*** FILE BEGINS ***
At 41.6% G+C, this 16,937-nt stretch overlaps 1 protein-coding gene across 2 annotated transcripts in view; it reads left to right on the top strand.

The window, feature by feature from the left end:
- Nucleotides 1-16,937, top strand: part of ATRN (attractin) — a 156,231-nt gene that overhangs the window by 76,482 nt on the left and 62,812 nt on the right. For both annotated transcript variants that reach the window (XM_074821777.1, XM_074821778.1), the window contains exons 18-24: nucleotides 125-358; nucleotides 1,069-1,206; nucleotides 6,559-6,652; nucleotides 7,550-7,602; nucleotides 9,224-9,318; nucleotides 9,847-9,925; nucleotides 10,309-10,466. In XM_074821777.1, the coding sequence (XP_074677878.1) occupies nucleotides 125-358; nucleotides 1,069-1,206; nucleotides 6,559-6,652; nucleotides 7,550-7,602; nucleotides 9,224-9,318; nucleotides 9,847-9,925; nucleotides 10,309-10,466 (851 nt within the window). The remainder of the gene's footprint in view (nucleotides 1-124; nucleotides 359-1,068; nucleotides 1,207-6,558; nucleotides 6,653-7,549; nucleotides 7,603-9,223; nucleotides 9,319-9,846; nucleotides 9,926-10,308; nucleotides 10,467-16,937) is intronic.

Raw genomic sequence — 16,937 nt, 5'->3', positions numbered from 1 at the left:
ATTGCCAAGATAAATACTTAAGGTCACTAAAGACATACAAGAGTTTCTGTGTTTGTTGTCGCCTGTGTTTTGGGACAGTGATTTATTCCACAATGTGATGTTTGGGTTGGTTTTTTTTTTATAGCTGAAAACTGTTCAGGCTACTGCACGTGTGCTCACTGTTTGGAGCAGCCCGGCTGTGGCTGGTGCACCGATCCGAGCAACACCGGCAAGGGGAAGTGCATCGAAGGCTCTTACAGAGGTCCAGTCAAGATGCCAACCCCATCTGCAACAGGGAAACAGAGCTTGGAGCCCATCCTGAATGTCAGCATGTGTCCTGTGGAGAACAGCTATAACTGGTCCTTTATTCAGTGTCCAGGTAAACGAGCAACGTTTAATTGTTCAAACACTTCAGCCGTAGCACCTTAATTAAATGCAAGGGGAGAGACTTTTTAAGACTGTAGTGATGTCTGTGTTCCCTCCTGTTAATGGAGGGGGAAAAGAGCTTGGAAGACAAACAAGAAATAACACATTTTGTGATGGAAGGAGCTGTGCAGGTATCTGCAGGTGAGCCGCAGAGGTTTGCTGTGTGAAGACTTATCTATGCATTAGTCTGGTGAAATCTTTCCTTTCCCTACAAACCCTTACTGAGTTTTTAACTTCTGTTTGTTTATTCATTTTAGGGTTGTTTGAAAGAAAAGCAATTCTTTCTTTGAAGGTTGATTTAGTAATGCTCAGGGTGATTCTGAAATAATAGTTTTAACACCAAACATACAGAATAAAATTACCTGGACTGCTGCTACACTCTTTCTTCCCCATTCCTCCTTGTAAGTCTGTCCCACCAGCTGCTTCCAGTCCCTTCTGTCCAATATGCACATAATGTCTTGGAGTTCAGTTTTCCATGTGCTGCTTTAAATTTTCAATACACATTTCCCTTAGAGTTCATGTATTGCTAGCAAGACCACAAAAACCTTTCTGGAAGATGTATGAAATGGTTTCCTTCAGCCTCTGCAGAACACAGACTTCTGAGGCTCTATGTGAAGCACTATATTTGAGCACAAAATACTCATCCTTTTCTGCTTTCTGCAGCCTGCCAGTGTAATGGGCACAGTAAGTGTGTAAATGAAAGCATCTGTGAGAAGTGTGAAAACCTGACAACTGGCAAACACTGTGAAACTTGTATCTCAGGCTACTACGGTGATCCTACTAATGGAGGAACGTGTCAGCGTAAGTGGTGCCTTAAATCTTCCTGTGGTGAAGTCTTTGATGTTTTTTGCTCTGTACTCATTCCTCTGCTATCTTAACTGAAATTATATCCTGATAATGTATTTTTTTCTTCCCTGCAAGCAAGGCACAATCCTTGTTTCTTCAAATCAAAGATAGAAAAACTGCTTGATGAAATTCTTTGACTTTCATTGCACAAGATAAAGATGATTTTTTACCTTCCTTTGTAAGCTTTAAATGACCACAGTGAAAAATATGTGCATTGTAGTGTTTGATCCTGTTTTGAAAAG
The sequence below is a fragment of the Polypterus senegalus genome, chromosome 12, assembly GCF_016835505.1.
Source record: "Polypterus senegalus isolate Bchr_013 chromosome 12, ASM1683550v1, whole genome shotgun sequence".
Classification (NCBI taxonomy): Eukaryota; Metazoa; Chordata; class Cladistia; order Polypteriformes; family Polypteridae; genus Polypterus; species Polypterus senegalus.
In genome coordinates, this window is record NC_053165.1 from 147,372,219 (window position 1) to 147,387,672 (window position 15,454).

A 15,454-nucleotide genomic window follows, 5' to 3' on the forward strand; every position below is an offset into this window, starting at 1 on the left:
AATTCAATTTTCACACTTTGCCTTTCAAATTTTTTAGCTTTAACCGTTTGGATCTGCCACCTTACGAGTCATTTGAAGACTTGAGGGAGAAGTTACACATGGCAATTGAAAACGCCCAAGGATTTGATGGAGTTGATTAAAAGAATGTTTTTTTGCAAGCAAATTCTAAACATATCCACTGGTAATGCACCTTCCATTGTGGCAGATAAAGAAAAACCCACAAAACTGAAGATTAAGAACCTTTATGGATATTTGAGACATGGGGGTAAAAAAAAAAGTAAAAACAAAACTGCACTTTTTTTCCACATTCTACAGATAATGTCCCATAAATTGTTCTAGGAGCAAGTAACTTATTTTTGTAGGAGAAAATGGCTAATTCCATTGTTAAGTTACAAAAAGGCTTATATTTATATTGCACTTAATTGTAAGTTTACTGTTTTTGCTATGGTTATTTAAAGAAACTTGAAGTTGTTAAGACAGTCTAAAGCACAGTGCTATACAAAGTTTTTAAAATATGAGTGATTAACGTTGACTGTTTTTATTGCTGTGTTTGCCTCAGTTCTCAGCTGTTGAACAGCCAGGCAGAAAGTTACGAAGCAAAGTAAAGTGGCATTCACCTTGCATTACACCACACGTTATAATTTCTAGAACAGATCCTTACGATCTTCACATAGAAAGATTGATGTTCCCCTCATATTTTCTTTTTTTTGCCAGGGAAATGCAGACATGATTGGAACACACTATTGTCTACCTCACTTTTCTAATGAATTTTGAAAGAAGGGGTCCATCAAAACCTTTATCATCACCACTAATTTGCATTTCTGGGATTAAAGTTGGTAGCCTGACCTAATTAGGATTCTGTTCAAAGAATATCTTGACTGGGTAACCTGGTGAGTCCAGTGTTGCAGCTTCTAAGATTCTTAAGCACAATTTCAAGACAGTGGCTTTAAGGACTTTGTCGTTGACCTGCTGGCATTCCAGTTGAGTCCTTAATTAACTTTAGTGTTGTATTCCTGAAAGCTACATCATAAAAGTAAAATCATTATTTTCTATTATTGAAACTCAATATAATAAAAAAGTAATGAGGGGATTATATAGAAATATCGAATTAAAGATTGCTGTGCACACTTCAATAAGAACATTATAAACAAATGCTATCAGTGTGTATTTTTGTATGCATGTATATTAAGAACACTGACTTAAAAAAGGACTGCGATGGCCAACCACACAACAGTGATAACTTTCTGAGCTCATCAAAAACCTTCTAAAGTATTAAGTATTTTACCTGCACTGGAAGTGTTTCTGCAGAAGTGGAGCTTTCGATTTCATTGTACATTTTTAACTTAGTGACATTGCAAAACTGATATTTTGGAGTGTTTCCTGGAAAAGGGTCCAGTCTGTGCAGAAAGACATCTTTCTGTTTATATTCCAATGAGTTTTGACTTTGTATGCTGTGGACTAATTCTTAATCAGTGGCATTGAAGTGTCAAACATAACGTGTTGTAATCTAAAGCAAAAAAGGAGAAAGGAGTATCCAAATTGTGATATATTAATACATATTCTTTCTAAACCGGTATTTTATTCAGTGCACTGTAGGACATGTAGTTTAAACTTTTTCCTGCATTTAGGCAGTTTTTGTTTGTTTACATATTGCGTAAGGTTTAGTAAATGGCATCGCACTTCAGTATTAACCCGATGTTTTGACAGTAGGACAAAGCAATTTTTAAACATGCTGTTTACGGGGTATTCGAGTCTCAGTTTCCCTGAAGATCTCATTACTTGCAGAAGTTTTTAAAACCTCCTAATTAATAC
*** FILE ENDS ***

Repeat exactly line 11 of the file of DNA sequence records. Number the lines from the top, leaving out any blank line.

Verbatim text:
AATTCAATTTTCACACTTTGCCTTTCAAATTTTTTAGCTTTAACCGTTTGGATCTGCCACCTTACGAGTCATTTGAAGACTTGAGGGAGAAGTTACACATGGCAATTGAAAACGCCCAAGGATTTGATGGAGTTGATTAAAAGAATGTTTTTTTGCAAGCAAATTCTAAACATATCCACTGGTAATGCACCTTCCATTGTGGCAGATAAAGAAAAACCCACAAAACTGAAGATTAAGAACCTTTATGGATATTTGAGACATGGGGGTAAAAAAAAAAGTAAAAACAAAACTGCACTTTTTTTCCACATTCTACAGATAATGTCCCATAAATTGTTCTAGGAGCAAGTAACTTATTTTTGTAGGAGAAAATGGCTAATTCCATTGTTAAGTTACAAAAAGGCTTATATTTATATTGCACTTAATTGTAAGTTTACTGTTTTTGCTATGGTTATTTAAAGAAACTTGAAGTTGTTAAGACAGTCTAAAGCACAGTGCTATACAAAGTTTTTAAAATATGAGTGATTAACGTTGACTGTTTTTATTGCTGTGTTTGCCTCAGTTCTCAGCTGTTGAACAGCCAGGCAGAAAGTTACGAAGCAAAGTAAAGTGGCATTCACCTTGCATTACACCACACGTTATAATTTCTAGAACAGATCCTTACGATCTTCACATAGAAAGATTGATGTTCCCCTCATATTTTCTTTTTTTTGCCAGGGAAATGCAGACATGATTGGAACACACTATTGTCTACCTCACTTTTCTAATGAATTTTGAAAGAAGGGGTCCATCAAAACCTTTATCATCACCACTAATTTGCATTTCTGGGATTAAAGTTGGTAGCCTGACCTAATTAGGATTCTGTTCAAAGAATATCTTGACTGGGTAACCTGGTGAGTCCAGTGTTGCAGCTTCTAAGATTCTTAAGCACAATTTCAAGACAGTGGCTTTAAGGACTTTGTCGTTGACCTGCTGGCATTCCAGTTGAGTCCTTAATTAACTTTAGTGTTGTATTCCTGAAAGCTACATCATAAAAGTAAAATCATTATTTTCTATTATTGAAACTCAATATAATAAAAAAGTAATGAGGGGATTATATAGAAATATCGAATTAAAGATTGCTGTGCACACTTCAATAAGAACATTATAAACAAATGCTATCAGTGTGTATTTTTGTATGCATGTATATTAAGAACACTGACTTAAAAAAGGACTGCGATGGCCAACCACACAACAGTGATAACTTTCTGAGCTCATCAAAAACCTTCTAAAGTATTAAGTATTTTACCTGCACTGGAAGTGTTTCTGCAGAAGTGGAGCTTTCGATTTCATTGTACATTTTTAACTTAGTGACATTGCAAAACTGATATTTTGGAGTGTTTCCTGGAAAAGGGTCCAGTCTGTGCAGAAAGACATCTTTCTGTTTATATTCCAATGAGTTTTGACTTTGTATGCTGTGGACTAATTCTTAATCAGTGGCATTGAAGTGTCAAACATAACGTGTTGTAATCTAAAGCAAAAAAGGAGAAAGGAGTATCCAAATTGTGATATATTAATACATATTCTTTCTAAACCGGTATTTTATTCAGTGCACTGTAGGACATGTAGTTTAAACTTTTTCCTGCATTTAGGCAGTTTTTGTTTGTTTACATATTGCGTAAGGTTTAGTAAATGGCATCGCACTTCAGTATTAACCCGATGTTTTGACAGTAGGACAAAGCAATTTTTAAACATGCTGTTTACGGGGTATTCGAGTCTCAGTTTCCCTGAAGATCTCATTACTTGCAGAAGTTTTTAAAACCTCCTAATTAATAC